May 30, 2003, 6:23 AM
Post #1 of 11
dearching come pull time?
I've never heard this said before, and maybe for good reason. Is it good to dearch when youre ready to pull, A) you're slower, B) Somewhat more stable, in a spread body position. Is this wrong? I think this would appeal to pulling, less speed would make for softer opening, stability would cut down on mals. What am I missing?
May 30, 2003, 6:39 AM
Post #4 of 11
Re: [CrazyIvan] dearching come pull time?
[In reply to]
As a student, arching is the best way of being stable. However, it is possible to be stable in any body position you like, "stable" just refers to being in control. Good freeflyers can be stable in head-down for example.
It is important to be stable and belly to earth at pull time, but you don't necessarily need to arch. All students get taught to because that's the best chance they've got of being stable. However, if you can be stable in a de-arch then that's fine too.
Just de-arching won't do that much if you're dumping in place - you're still going to be doing well over 100 mph. But a time when it would be good to de-arch is if you've been doing FS and so have tracked off at the end of it. Then, a good flare out of the track coupled with a de-arch will slow your forward speed right down and is the best way I've found of being stable and down the tube at pull time after I've tracked.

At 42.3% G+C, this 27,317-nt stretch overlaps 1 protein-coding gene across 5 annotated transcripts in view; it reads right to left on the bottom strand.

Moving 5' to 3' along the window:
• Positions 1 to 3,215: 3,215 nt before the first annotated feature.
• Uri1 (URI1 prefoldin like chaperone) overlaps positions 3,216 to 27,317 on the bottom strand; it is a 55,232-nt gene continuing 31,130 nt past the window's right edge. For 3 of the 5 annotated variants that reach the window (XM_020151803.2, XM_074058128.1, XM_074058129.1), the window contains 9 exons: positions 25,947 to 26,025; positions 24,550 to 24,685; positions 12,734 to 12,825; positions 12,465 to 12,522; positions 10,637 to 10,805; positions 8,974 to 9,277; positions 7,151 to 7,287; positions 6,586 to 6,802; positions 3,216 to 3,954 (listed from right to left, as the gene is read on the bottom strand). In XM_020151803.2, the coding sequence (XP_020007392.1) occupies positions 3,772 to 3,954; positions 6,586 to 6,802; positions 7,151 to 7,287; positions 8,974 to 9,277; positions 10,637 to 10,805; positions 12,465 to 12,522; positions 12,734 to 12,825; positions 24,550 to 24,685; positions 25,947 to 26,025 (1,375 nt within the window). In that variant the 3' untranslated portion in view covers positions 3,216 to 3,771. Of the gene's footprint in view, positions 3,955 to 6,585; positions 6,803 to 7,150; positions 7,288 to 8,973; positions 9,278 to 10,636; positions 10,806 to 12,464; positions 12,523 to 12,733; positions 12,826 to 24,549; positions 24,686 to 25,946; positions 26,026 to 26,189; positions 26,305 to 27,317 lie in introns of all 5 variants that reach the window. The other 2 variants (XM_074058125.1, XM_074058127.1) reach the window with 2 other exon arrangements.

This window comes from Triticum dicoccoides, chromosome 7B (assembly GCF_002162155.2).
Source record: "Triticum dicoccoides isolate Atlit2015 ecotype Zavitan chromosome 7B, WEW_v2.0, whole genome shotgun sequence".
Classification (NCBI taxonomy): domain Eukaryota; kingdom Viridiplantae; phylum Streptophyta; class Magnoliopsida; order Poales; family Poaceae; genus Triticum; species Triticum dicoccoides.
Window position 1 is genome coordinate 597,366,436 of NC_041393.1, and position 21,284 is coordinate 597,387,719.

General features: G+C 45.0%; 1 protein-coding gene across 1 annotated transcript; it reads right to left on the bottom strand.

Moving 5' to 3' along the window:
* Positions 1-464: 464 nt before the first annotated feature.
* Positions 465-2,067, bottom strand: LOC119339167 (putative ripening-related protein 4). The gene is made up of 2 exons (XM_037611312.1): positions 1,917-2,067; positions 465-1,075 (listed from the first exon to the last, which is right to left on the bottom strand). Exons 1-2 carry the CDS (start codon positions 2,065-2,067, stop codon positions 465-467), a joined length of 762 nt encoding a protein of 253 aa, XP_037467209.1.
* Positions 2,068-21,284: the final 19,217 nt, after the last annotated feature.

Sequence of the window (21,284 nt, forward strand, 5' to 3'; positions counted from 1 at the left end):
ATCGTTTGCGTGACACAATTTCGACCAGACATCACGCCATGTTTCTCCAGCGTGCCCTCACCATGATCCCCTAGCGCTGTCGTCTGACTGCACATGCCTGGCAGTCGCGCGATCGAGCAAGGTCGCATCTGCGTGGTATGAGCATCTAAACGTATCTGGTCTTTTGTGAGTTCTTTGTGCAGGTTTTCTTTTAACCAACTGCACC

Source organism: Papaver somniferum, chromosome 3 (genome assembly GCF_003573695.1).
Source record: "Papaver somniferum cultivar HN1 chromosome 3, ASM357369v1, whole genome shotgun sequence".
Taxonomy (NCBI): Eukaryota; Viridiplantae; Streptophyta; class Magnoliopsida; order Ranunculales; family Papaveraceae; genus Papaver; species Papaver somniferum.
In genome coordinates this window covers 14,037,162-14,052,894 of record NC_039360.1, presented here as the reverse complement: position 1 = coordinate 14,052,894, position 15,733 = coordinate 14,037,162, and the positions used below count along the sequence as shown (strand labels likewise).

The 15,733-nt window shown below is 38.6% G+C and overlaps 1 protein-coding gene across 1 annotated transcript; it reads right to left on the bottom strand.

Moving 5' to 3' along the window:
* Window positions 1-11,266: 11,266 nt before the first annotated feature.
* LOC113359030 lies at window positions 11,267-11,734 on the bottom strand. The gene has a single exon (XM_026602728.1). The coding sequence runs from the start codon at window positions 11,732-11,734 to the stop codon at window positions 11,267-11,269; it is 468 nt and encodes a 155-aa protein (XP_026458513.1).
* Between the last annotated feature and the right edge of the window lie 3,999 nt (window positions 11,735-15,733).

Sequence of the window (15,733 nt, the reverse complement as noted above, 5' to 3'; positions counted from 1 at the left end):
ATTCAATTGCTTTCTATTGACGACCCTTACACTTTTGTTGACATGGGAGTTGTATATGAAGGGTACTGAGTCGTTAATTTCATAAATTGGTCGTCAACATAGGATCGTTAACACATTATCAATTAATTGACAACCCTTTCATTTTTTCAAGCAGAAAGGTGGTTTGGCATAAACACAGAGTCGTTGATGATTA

May 30, 2003, 6:58 AM
Post #6 of 11
Re: [SkydiveMonkey] dearching come pull time?
[In reply to]
An arch is inherently more stable than a de-arch, yeah, which is why that's what students get taught. But it's possible to be just as stable in a de-arch and if you can do that then there's nothing wrong with that either. As long as you provide a stable platform for the parachute to deploy from then no problem.
Edit: but as a student, don't start trying to "see" if you can be stable in a de-arch at pull height!
(This post was edited by smiler on May 30, 2003, 7:02 AM)
I do this but it's not to lose speed but to align my backbone in the event of a hard opening. I have something wrong with a few vertebrae that I have yet to see a doctor about so I'm trying to be careful.
Well, my body is never really arched... this is why I started freeflying. I hate to arch. So anyway, all of my openings I am flat as hell and falling extremely slow with my f/f suit. I've been doing it since day one so it haven't noticed any difference of course. So, it's obviously possible but has its ups and downs I am sure.
I've been sitting up at pull time to help with the occaisional slammer opening. I do this right after hitting a hard arch and throwing the pilot chute. My neck can't take many more hard openings......Steve1